When it comes to Windows Azure I always comment their UI and the simplicity of some of the operations provided by Microsoft.
When deploying a website though there is something that although seems simple enough it may not be what everyone thinks when uses it for the first time. That is the Deployment Credentials.
I found an excellent wiki from https://github.com/projectkudu/kudu which I will replicate here.
A quick idea…
There are the User-level credentials and Site-level credentials. What you see on the right corner is User-level! These are chosen by us and are tied to OUR Live ID < the one connected at Azure portal at that time> and not not! NOT! <yes 3 times> to a particular web site. The UI here is a bit confusing. These are not credentials that you need to change each time… Did it 2-3 times… wrong! finally found out why…
There are three different ways to publish files to an Azure Web Site:
- git: the main topic of this wiki, and what the Kudu project is all about!
- Web Deploy (also known as MSDeploy)
When it comes to authenticating with these three mechanisms, you cannot use your Live ID credentials (which the protocols can’t easily support), but instead need to use deployment credentials.
To make things more interesting, there are actually two sets of deployment credentials that you can use to publish. This page discusses the two alternatives.
These are the credentials that you choose yourself in the Azure portal. If you’re not sure what they are, you can reset them by going to the Dashboard tab for any site and clicking ‘Reset deployment credentials’ (under quick glance).
These credentials are directly tied to a Live ID, and not to a particular web site.
This needs to be emphasized, because the Azure portal UI is a bit confusing, as you need to go under a specific site on order to change them. But changing them under one site affects all of them!
Note that when an Azure subscription has multiple admins/co-admins, each person has their own set of credentials, since they each have a different Live ID.
In other words, user-level credentials are never meant to be shared among different users.
One key point about the user-level credentials is that since you specifically set them, they are meant to be memorized, and directly typed by the user when needed (e.g. when doing a git push).
These are the credentials that are automatically generated for each site. In order to see them, you need to download the ‘publish profile‘, which you can do in the Dashboard tab of a site just above the ‘Reset deployment credentials’ link we discussed above.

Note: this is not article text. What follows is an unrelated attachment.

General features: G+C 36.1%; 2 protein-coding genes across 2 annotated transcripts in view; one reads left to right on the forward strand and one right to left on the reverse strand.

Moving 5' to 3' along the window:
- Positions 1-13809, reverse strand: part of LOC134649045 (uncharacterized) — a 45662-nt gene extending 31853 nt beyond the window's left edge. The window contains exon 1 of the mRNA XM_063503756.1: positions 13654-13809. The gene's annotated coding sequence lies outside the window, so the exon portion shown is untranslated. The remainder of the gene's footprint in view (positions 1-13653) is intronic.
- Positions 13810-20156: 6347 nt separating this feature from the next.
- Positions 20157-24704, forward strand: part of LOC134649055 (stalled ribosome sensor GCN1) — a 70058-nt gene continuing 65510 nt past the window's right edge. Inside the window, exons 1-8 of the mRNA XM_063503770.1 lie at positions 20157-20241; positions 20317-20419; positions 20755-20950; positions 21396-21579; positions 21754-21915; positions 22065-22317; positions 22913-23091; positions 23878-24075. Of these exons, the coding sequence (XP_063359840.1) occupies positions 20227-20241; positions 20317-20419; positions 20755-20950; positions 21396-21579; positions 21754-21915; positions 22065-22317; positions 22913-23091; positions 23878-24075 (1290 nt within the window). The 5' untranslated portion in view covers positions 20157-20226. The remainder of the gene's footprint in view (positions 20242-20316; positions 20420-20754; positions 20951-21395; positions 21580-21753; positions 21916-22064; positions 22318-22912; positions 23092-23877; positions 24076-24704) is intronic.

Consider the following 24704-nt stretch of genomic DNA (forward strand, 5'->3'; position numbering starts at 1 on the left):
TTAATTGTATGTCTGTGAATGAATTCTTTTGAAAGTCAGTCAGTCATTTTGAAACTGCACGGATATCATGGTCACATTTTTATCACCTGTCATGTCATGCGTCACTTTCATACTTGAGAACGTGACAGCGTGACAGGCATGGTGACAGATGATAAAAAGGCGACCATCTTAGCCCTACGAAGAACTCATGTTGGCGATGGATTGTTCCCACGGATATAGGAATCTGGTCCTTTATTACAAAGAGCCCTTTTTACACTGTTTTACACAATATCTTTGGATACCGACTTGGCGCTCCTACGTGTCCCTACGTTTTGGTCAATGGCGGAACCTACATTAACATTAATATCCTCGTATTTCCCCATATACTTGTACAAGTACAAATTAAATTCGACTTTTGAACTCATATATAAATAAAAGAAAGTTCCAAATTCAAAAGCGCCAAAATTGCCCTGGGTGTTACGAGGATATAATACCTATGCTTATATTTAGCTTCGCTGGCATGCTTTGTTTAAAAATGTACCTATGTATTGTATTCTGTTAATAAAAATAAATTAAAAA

The publish profile is an XML file that contains both WebDeploy and FTP related things. If you glance in there, you will easily locate the credentials. They look like:
Username: if your site is named ‘MyCoolSite’, the user name will be ‘$MyCoolSite’
Password: some long random string
Note that the multi co-admins scenario does not affect those credentials.
All the admins/co-admins will end up with the exact same site-level credentials for a given site (but each site has different ones of course).
And unlike User lever credentials, the site-level credentials are definitely not meant to be memorized (though you’re welcome to try!). Instead, they’re meant to be used by programs that automates deployment for you (like WebMatrix).
They can also be useful when a subscription owner wants to allow an external party to publish to just one site while having no access to the others.
When to use which set of credentials
Typically, you use the user-level credentials for git and FTP, and the site-level credentials for Web Deploy. However, you can use both sets of credentials for all three publishing techniques.
So why would you want to use the big random site-level credentials when doing a git push? Well, you wouldn’t. However, there can be scenarios where a tool needs to do this on your behalf, and using the site-level credentials can make a lot of sense there.
Also, note that when it comes to credentials, everything that mentions git applies equally to all entry points provided by the Kudu service.
Important note about the FTP username
Whether you use user-level or site-level credentials, note that you need to prepend the site name to the username you use for FTP. So you’d have FTP full user names that look like this:
With user-level credentials: MyCoolSite\davidebbo
With site-level credentials: MyCoolSite\$MyCoolSite
I love technology and working with people. That is why I am trying to offer as much as I can at the local startup ecosystem and at the same time building Apirise. A platform to reduce time and effort required to integrate and maintain APIs. Simply, fast and efficiently!
I am co-organizer of the Agile Greece and API Athens meetups and I contribute at the Developer Economics Blog.